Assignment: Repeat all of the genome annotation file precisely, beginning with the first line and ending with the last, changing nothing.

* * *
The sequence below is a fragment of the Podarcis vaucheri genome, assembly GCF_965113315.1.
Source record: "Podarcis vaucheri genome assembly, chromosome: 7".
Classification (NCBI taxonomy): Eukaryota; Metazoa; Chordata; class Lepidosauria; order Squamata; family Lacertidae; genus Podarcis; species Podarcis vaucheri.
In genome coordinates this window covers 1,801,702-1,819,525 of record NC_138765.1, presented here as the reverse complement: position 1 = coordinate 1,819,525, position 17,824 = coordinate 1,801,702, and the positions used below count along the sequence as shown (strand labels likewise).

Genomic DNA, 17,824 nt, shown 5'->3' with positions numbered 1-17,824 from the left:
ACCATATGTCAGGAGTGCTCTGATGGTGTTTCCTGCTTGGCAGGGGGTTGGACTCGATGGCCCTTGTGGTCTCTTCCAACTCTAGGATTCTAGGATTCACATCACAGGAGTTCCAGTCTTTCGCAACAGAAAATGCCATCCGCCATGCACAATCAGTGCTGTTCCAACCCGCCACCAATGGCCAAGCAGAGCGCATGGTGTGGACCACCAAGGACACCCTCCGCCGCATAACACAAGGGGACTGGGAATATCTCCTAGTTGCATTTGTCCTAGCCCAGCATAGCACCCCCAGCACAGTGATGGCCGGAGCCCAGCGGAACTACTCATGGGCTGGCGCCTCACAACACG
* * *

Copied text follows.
The sequence below is a fragment of the Podarcis vaucheri genome, assembly GCF_965113315.1.
Source record: "Podarcis vaucheri genome assembly, chromosome: 7".
Classification (NCBI taxonomy): Eukaryota; Metazoa; Chordata; class Lepidosauria; order Squamata; family Lacertidae; genus Podarcis; species Podarcis vaucheri.
In genome coordinates this window covers 1,801,702-1,819,525 of record NC_138765.1, presented here as the reverse complement: position 1 = coordinate 1,819,525, position 17,824 = coordinate 1,801,702, and the positions used below count along the sequence as shown (strand labels likewise).

Genomic DNA, 17,824 nt, shown 5'->3' with positions numbered 1-17,824 from the left:
ACCATATGTCAGGAGTGCTCTGATGGTGTTTCCTGCTTGGCAGGGGGTTGGACTCGATGGCCCTTGTGGTCTCTTCCAACTCTAGGATTCTAGGATTCACATCACAGGAGTTCCAGTCTTTCGCAACAGAAAATGCCATCCGCCATGCACAATCAGTGCTGTTCCAACCCGCCACCAATGGCCAAGCAGAGCGCATGGTGTGGACCACCAAGGACACCCTCCGCCGCATAACACAAGGGGACTGGGAATATCTCCTAGTTGCATTTGTCCTAGCCCAGCATAGCACCCCCAGCACAGTGATGGCCGGAGCCCAGCGGAACTACTCATGGGCTGGCGCCTCACAACACG